“What children need most are the essentials that grandparents provide in abundance. They give unconditional love, kindness, patience, humor, comfort, and lessons in life. And, most importantly, cookies.” ~Rudolph Giuliani
“The reason grandchildren and grandparents get along so well is that they have a common enemy.” ~Sam Levenson
“Perfect love sometimes does not come until the first grandchild”. ~Welsh Proverb
These quotes are some of the favorites that describe the relationship between grandparents and grandchildren! Reading them sprouts feelings of warmth and coziness. But what about when the children and grandchildren are not related - as is the case of step and blended families? As a step-mom and biological mom, I can say this isn’t always how things really are for us.
I know when I married my husband and his two girls, I had a totally different idea of what my relationship with them would be. But over time, I became a mom to them, and as I really took notice of the subtle differences between the way my family and my husband’s family treated them, I began to feel frustrated and resentful towards my family. Now don’t get me wrong, they were always nice to them. But that “special something” that grandparents and grandchildren share, wasn’t quite the same.
When there were birthdays and holidays, and even babysitting opportunities, my family was never quite like my husband’s family. My mother-in-law was always jumping at the chance to be around the girls and my family had more of the attitude “they already have grandparents”. But for my girls - they just wanted more grandparents!
Here’s the thing – the dynamics of step/blended families are so intricate and complicated, that no one really knows how to deal with all of the challenges – so people get weird! I have seen this happen with both biological family members and non-bio family members. I worked with a couple where the husband’s family never treated the youngest the same because he was a product of his marriage with “the new wife” and they adored the “old wife”!
So what is happening below the surface?
Grandparents are having to adjust to what their own child is going through, which usually has entailed some sort of break-up of their child’s family. They might have been very fond of the first spouse and not so accepting of the new spouse.
Step-grandparents might feel extra protective because often, stepchildren are a source of pain for new stepparents (reasons which we won’t get in to in this article!).
Grandparents might be dealing with negative thoughts about their own parenting if their child couldn’t make a first marriage work. They might be having the thought of “Where did I go wrong?” as a parent to their own child if it is their child who divorced. This might lead to more critical behavior on their part – judging your parenting and/or the behaviors of your children.
The challenge in all of this, is the potential damage it can create in your marriage and family! You may argue with your spouse about the “unbalanced”, critical or seemingly indifferent attitude of grandparents and/or each others siblings (aka aunts and uncles). Your children may act distant or feel judged by your or your spouse’s family, and don’t want to be around them as much. It can also add to any chasm’s that may exist already in your family – either between you and your spouse or stepchild/stepparent or child/stepchild.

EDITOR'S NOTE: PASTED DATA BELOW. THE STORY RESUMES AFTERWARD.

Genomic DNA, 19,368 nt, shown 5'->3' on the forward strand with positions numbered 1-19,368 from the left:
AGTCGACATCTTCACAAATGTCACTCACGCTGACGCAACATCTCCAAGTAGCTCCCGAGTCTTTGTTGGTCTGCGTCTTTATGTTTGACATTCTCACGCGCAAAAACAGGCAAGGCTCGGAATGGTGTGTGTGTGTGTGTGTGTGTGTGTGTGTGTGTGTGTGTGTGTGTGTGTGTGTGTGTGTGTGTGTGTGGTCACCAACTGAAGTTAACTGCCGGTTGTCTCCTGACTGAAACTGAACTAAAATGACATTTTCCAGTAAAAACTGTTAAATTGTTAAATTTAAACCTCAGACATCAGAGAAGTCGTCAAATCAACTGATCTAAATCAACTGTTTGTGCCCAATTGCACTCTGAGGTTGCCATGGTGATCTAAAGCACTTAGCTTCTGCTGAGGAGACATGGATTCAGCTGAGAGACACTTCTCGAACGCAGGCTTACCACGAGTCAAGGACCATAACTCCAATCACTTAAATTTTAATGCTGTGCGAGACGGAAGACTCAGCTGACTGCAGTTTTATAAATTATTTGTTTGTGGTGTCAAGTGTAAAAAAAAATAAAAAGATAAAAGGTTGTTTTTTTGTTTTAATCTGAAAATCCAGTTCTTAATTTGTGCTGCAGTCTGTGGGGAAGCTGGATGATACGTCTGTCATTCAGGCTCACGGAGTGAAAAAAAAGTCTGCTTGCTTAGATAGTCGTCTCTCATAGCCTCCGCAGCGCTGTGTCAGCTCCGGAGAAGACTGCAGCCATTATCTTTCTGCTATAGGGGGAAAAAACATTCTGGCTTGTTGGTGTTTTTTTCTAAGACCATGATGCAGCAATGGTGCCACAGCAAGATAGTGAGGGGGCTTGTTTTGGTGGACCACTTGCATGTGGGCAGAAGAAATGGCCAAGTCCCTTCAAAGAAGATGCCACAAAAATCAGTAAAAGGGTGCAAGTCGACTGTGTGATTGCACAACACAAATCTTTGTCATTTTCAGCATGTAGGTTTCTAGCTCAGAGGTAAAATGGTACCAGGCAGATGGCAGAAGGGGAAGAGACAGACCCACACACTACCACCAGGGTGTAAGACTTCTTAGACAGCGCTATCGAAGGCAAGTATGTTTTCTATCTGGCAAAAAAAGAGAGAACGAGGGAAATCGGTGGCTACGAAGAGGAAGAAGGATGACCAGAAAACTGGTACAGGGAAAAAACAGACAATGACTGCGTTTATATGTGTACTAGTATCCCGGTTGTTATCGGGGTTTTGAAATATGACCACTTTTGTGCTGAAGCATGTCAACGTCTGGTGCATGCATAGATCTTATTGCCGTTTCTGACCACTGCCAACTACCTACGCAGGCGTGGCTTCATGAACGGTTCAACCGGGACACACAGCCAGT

So can you make things better? Can you make a family member love your kids/step-kids any more? Of course the answer is “no” – but you do have way more power than you think! These are a few things you can do to nurture the relationship between your children/stepchildren, and any resistant family member:
- Approach them from a place of understanding. Have conversations with them about what they are going through dealing with the choices you’ve made. How has it impacted their life? While it may not have directly happened to them, since they are your support system, it DID happen to them! Whether you are the one who divorced and re-married or became a stepparent, you changed the outcome your parents had intended for you. You will probably enrich your relationship with them when you just talk to them about how they feel.
- Be clear about your expectations and desires around how you want your children (step and bio) to be treated. Be sure to separate feelings from actions. You cannot control their feelings – only they can. You can however, make requests regarding how you wish them to act around your family. Your new family is your number 1 priority. Be sure to set boundaries that protect them and demand respect for them.
- Appeal to their love for you! Remind your parents that you made the choice to be part of a blended family for your happiness! Ask them to “Do it for you.” Let them know the impact their behavior has on your family and let them know that you need their help. After all, you ARE their child, and that is all any parent wants – is for their child to be happy.
- This is the last tip, but may be the most important – STOP complaining to your parents and family! I know this may seem counter-intuitive, but when you complain and confide in your family when you’re having problems – later, when things work out, they really never forget the “hurt” you experienced, and will feel the need to protect you. If you really need advice, seek the help of a professional – coach, therapist or layperson. Otherwise you are sabotaging yourself and making it harder to have peace under your own roof!
My stepdaughters now have loving and personal relationships with my parents and siblings. I encouraged times for them to be together and “coached” my parents on what my girls would like most from them at birthdays and holidays (usually gifts around time with the grandparents like a “movie night”J)
As always, if you find these tips challenging, please give me a call. I’m here to help!